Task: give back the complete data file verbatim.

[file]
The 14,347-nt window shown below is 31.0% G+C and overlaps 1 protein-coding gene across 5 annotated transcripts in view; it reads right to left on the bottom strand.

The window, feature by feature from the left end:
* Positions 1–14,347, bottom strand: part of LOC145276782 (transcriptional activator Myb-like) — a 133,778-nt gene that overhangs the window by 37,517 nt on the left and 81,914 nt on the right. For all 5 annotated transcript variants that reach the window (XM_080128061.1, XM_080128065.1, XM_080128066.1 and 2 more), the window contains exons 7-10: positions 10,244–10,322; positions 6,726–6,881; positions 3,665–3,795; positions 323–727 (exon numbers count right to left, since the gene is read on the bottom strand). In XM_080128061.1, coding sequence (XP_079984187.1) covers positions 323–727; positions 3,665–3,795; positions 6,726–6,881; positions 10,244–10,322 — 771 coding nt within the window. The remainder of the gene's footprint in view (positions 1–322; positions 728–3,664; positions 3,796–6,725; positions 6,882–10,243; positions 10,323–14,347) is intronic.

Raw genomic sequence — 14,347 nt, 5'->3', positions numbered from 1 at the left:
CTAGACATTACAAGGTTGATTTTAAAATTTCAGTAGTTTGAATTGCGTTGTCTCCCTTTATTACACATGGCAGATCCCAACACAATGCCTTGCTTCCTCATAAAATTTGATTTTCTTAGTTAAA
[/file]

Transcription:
The 14,347-nt window shown below is 31.0% G+C and overlaps 1 protein-coding gene across 5 annotated transcripts in view; it reads right to left on the bottom strand.

The window, feature by feature from the left end:
* Positions 1–14,347, bottom strand: part of LOC145276782 (transcriptional activator Myb-like) — a 133,778-nt gene that overhangs the window by 37,517 nt on the left and 81,914 nt on the right. For all 5 annotated transcript variants that reach the window (XM_080128061.1, XM_080128065.1, XM_080128066.1 and 2 more), the window contains exons 7-10: positions 10,244–10,322; positions 6,726–6,881; positions 3,665–3,795; positions 323–727 (exon numbers count right to left, since the gene is read on the bottom strand). In XM_080128061.1, coding sequence (XP_079984187.1) covers positions 323–727; positions 3,665–3,795; positions 6,726–6,881; positions 10,244–10,322 — 771 coding nt within the window. The remainder of the gene's footprint in view (positions 1–322; positions 728–3,664; positions 3,796–6,725; positions 6,882–10,243; positions 10,323–14,347) is intronic.

Raw genomic sequence — 14,347 nt, 5'->3', positions numbered from 1 at the left:
CTAGACATTACAAGGTTGATTTTAAAATTTCAGTAGTTTGAATTGCGTTGTCTCCCTTTATTACACATGGCAGATCCCAACACAATGCCTTGCTTCCTCATAAAATTTGATTTTCTTAGTTAAA